Monthly Archives: July 2013

Malanga

Malanga

MALANGA

Malanga is root vegetable native to the South American continent and the West Indies.  Sometimes it is known as coco yam, eddo coco, tanniatannia, sato uno, and Japanese Potatoes.  In Puerto Rico, malanga is known as yautia.  Malanga thrives in tropical and subtropical climate climates.  It is related to the taro.

The malanga plant is ornamental, related to the philodendron and dieffenbachia.  There are approximately 40 different species of malanga.  The malanga plant is over 6 feet high.  It produces large leaves, often more than 3 feet long.  The leaves of the plant are edible too.

The root of the malanga plant can range from 7 to 10 inches long, and weigh anywhere between 9 oz. and 2 pounds.  It is covered in thin, brownish skin that could be smooth, or downy, or could be studded with radicals.  The flesh of the root is firm, and crisp, with a slightly viscous pulp.  It ranges in color from white, to yellow, to orange, to pink, to a reddish color.

The malanga root has a slight reminiscent taste of hazelnuts.  It is high in starch.  The malanga root is best cooked.  Some varieties contain bitter irritants that are neutralized by cooking.  The flavor of malanga root can be overpowering, so use in moderation.  It is one of the most digestible complex carbohydrates.  Malanga root has the tendency to spoil quickly.

Malanga root contain thiamin, vitamin C, iron, and phosphorus.

Malanga Fritters

Peel and grate finely:

1 lb. white malanga root

Stir together with:

3 cloves garlic, mashed
1 egg
1 tsp. salt
pepper, to taste

Mix well.  The consistency should be like a paste.  Drop a tablespoonful at a time into oil for deep-frying (heated to around 375°F).  Fry a few minutes, until golden brown, then turn and fry the other side.  Drain on paper and serve hot.

Serves 8 – 10 as an appetizer.

© 2013 Chef Jennifer M. Denlinger       All rights reserved
Please contact me for permission to use or reference this work.
Please contact me if you wish to receive “Food For Thought” in your mailbox.

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Arugula

Arugula

P1020436

Arugula (Eruca sativa) is a leafy green member of the cabbage or Brassica family originally from the Mediterranean region.  It is also called rocket or roquette, and rulula cucola in Europe, or gharghir in the Middle East.  It has a strong, spicy, peppery flavor.  Arugula was first enjoyed by the ancient Romans and Egyptians.

The shape of the arugula leaf can vary slightly with variety.  Usually, the skinnier the leaf, the more sharp and astringent the flavor may be.  The flavor of arugula ranges to tones of black pepper, to spice, to the heat of mustard powder, and may have a nutty undertone.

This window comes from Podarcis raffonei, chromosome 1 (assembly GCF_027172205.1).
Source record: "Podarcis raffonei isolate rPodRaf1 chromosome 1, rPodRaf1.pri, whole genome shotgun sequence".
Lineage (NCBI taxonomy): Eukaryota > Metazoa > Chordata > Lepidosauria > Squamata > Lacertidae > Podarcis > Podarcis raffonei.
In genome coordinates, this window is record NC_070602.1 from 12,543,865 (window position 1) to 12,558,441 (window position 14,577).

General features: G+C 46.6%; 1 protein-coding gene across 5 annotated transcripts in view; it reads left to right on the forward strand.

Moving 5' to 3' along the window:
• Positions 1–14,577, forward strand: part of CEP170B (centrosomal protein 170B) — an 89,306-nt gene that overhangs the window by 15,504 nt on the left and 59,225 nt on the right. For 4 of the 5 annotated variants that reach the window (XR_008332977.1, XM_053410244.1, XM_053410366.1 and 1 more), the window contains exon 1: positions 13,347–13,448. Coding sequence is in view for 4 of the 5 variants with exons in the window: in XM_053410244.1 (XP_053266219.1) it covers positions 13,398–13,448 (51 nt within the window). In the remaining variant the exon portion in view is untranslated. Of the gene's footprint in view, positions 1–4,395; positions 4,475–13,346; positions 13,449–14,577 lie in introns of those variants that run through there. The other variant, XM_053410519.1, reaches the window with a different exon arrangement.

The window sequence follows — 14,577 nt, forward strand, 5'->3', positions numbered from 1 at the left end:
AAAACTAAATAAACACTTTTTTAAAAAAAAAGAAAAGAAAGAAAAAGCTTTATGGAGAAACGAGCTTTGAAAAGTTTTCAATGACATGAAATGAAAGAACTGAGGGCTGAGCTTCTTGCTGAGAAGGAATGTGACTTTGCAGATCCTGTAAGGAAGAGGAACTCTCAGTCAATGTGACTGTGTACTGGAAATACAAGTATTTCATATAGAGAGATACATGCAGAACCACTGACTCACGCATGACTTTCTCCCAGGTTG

GREENS, SALAD, ARUGULA

         To decrease the amount of pungency of arugula, mix it with milder greens such as spinach.  Typically, when it is heated or cooked, the flavor intensifies.

Arugula can be eaten raw, in a salad, or used on a sandwich.  Baby arugula or micro-aruglua (just sprouted) can be used as garnishes.  It can slightly wilted when tossed with things such as hot pasta, or thrown on a hot pizza, or have hot meat added.  Avoid fully cooking arugula because sometimes there is the tendency to become very bitter.  Arugula is commonly used to make pesto in Italy.

sprouts, arugulamicro arugula

Arugula is full of nutritional benefits.  It contains vitamin A and vitamin K.  It is high flavonoids and has both possible aphrodisiac qualities and possible cancer preventative characteristics.  One cup of arugula is usually around only five calories.

Arugula is commonly associated with the spring and summer, but is available year round.  The earlier the arugula is harvested, typically the more flavorful it is.

 

Flavors that go well with Arugula

Avocado
Butter
Carpaccio
Cheese, bleu
Cheese, goat esp. chevre
Garlic
Lemon
Olive oil
Parmesan cheese
Pasta
Pears
Peaches and nectarines
Pecans
Pignoli
Potatoes
Prosciutto
Ravioli
Tomatoes
Truffle oil
Walnuts

© 2013 Chef Jennifer M. Denlinger       All rights reserved
Please contact me for permission to use or reference this work.
Please contact me if you wish to receive “Food For Thought” in your mailbox.